Map of the Seat of Civil War in America
Map of the Seat of Civil War in America. (Enlarged Plan of the Site of the most recent battles). This map, published by Davies & Co. in London, shows the state of America as things stood in July 1863. The Confederate borders are marked in red, the Union borders in green and the Border States in yellow. The separation between Virginia and West Virginia is also depicted. The smaller map in the right hand corner details where the most recent fighting had been, highlighting how volatile the region around the capitals of Washington, D.C., and Richmond were, with this area being the focus of attention in many of the maps produced. It is also possible to see the southern part of Pennsylvania in this map, marking the high–point of General Lee’s troops, who were pushed back out of Union territory after the Battle of Gettysburg in July 1863.
Davies & Co.
Map of the Seat of Civil War in America, September, 1862
Map of the Seat of Civil War in America, September, 1862. Produced by Davies & Co. in London, this map shows ten of the Confederate states, outlined in red, the Border States of Kentucky and Missouri, which remained within the Union, and lower portion of the Union states, outlined in green. The lower righter corner has an enlarged segment of the country detailing the sites of recent battles around lower Maryland, Washington, D.C. and Virginia. This includes Manassas Junction, where both battles of Bull Run had been fought prior to the map’s publication.
Davies & Co.
Balloon View of the Southern States
Balloon View of the Southern States, showing in the foreground the whole territory between Baltimore and St. Louis, and extending towards the horizon to Keywest and New Orleans. This map shows the country between Baltimore, Maryland, and St. Louis, Missouri, with the eastern side of America presented on the left hand side of the map. At the top, in the horizon, the map stretches to Fort Lauderdale, Florida, and New Orleans, Louisiana. An interesting presentation of the country, this map was produced by Louis Prang in 1861 in Boston. Prang published many maps during the American Civil War. According to the description at the bottom of the map, this item was ‘a superior & truthful guide in the present war operations’.
L. Prang & Co.
Virginiae Item et Floridae Americae Provinciarum, nova Descriptio. [Karte], in: Gerardi Mercatoris Atlas, sive, Cosmographicae meditationes de fabrica mundi et fabricati figura, S. 553.
1 Karte aus Atlas
Lloyd's Map of the Southern States
Lloyd's Map of the Southern States showing all the Railroads, their Stations and Distances, also the Counties, Towns, Villages, Harbors, Rivers & Forts. This map was published by J.T. Lloyd in New York in 1861. It details ‘all the railroads, their stations & distances’, as well as the ‘counties, towns, villages, harbors, rivers and forts’ based on the ‘latest Government and other reliable sources’. The map details states beneath the Mason-Dixon line which theoretically separated the northern and southern states. As well as showing the states that made up the eastern side of the Confederacy, the map also shows the Union states of Kentucky, Maryland and Delaware, which, along with Missouri, made up the Border States. Maintaining these states within the Union was a crucial war aim for Lincoln.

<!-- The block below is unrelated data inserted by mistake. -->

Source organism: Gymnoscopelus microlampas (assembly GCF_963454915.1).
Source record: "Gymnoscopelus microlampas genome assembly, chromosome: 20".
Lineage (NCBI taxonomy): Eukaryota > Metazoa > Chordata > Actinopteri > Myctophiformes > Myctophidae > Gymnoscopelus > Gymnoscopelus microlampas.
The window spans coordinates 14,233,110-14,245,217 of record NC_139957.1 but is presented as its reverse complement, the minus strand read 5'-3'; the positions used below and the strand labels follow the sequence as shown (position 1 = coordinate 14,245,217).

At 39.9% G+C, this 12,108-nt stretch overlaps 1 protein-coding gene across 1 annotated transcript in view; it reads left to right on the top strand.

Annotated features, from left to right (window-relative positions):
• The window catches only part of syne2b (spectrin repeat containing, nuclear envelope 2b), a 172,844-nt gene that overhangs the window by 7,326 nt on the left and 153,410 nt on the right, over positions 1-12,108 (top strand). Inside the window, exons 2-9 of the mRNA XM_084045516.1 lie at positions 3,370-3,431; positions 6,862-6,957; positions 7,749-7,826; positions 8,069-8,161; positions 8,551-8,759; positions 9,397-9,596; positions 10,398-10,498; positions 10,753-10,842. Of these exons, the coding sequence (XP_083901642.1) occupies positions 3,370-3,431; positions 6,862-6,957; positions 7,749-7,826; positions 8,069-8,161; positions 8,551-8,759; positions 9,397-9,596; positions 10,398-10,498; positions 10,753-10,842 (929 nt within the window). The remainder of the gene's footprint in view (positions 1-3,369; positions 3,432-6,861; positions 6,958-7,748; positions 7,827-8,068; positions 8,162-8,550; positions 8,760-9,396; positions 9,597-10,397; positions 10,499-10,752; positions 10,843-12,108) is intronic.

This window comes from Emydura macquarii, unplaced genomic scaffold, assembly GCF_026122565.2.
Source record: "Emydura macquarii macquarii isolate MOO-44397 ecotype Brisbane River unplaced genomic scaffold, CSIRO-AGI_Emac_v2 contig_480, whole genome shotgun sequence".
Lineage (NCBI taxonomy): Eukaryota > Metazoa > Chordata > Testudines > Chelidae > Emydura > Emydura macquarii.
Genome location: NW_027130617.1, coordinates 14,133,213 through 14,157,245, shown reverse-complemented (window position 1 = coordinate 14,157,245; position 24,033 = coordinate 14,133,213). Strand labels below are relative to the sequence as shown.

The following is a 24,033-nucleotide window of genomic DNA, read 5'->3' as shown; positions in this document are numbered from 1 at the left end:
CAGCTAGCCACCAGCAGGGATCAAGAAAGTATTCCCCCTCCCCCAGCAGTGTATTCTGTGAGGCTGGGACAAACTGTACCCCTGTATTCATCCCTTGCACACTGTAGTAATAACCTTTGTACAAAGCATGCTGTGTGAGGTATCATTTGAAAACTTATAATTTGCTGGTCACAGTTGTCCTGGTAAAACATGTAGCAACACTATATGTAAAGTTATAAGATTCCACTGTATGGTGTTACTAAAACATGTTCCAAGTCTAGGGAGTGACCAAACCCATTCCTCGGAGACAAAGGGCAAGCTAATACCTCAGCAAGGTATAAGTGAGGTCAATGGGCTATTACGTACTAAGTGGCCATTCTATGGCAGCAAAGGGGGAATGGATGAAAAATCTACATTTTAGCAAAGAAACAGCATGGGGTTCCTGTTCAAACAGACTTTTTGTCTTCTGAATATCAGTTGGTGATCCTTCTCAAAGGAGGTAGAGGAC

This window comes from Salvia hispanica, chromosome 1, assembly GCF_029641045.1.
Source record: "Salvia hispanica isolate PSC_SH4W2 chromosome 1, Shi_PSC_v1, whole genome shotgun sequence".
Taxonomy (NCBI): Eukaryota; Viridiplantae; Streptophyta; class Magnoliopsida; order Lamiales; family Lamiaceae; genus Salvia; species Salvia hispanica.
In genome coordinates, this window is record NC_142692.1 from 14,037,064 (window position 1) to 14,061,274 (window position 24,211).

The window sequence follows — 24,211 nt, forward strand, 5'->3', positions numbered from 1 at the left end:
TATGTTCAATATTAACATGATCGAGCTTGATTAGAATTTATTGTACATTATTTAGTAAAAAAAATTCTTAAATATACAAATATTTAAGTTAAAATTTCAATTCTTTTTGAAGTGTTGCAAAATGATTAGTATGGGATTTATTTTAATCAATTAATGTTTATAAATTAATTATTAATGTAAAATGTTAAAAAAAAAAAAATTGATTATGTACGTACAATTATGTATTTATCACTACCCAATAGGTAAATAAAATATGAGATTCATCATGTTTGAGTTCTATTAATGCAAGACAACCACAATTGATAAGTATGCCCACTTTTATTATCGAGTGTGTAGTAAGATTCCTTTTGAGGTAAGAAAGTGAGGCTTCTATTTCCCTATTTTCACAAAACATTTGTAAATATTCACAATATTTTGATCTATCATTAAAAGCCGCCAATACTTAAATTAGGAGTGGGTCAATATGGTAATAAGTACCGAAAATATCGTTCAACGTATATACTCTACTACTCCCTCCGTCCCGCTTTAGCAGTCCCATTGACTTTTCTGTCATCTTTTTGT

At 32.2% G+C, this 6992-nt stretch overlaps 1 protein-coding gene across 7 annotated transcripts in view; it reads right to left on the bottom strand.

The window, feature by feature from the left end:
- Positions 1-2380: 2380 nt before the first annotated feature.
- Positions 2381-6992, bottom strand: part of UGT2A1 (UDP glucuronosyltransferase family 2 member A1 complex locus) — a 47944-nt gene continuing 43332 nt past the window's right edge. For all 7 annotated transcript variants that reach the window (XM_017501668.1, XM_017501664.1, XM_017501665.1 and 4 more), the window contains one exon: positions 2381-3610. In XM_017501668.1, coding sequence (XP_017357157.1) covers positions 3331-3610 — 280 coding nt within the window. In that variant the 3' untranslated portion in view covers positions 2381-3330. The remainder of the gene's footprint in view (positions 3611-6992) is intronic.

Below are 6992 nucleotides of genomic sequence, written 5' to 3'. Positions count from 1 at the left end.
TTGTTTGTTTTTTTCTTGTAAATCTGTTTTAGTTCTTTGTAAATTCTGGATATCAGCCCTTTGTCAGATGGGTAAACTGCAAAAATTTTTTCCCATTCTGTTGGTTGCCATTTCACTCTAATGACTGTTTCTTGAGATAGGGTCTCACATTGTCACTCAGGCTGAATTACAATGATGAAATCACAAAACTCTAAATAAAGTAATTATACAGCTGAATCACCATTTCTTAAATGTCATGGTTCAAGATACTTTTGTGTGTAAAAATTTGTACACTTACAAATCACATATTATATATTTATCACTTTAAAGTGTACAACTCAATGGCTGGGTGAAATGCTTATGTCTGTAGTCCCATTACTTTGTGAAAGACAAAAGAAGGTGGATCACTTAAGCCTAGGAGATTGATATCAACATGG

The Field of Battle.
The Field of Battle and Prominent US Generals. The Field of Battle and Prominent Union Generals is one of the most picturesque maps in the collection, detailing the main theatres of conflict in the Confederacy, with each state broken up by counties, and surrounded by virtually all of the main Union Army generals that would have been well known to viewers in 1864 when this map was published in New York by Ensign & Bridgman. The generals are mostly all arranged close to the areas where they were conducting operations at the time of the map’s production, for example Generals Grant and Sherman are close to Georgia and South Carolina. Union Navy generals are also pictured, such as General David Farragut who can be seen close to the Georgia coastline.
Ensign & Bridgman
Virginia and Maryland.
from An epitome of Mr. John Speed's Theatre of the empire of Great Britain, and of his Prospect of the most famous parts of the world : in this new edition are added, the descriptions of His Majesties dominions abroad, viz. New England, New York, ... Carolina, Florida, ... Virginia, Maryland, ... Jamaica, Barbados, ... as also the empire of the Great Mogol, with the rest of the East Indies, ... the empire of Russia, with their respective descriptions.
War Chart of the Southern States.
War Chart of the Southern States. Published in 1862 by B.B. Russell in Boston, War Chart of the Southern States details the cities, towns, rivers, railroads and marked roads in the Confederacy (with the exception of Texas). The portrait at the bottom right of the map is of the Battle of Hampton Roads, which took place over two days in March 1862 off the Virginian coastline. The naval battle was famous for the fight between the USS Monitor, seen in the foreground of the image, and the CSS Merrimac (sometimes referred to as the CSS Virginia due to the fact that it was built from composite parts of Confederate ships). As can be seen in the image, these ships were ‘ironclads’, built with iron and steel armoured plates. Originally a British naval design, the Civil War witnessed the first clash of these ships at the Battle of Hampton Roads, resulting in worldwide attention on this aspect of naval warfare in America. Arguably the battle between the Monitor and Merrimac was the most famous naval event of the conflict and there are numerous contemporary cultural references to the engagement in items produced during the war. The battle itself was inconclusive, although the Union suffered more casualties than their Confederate counterparts.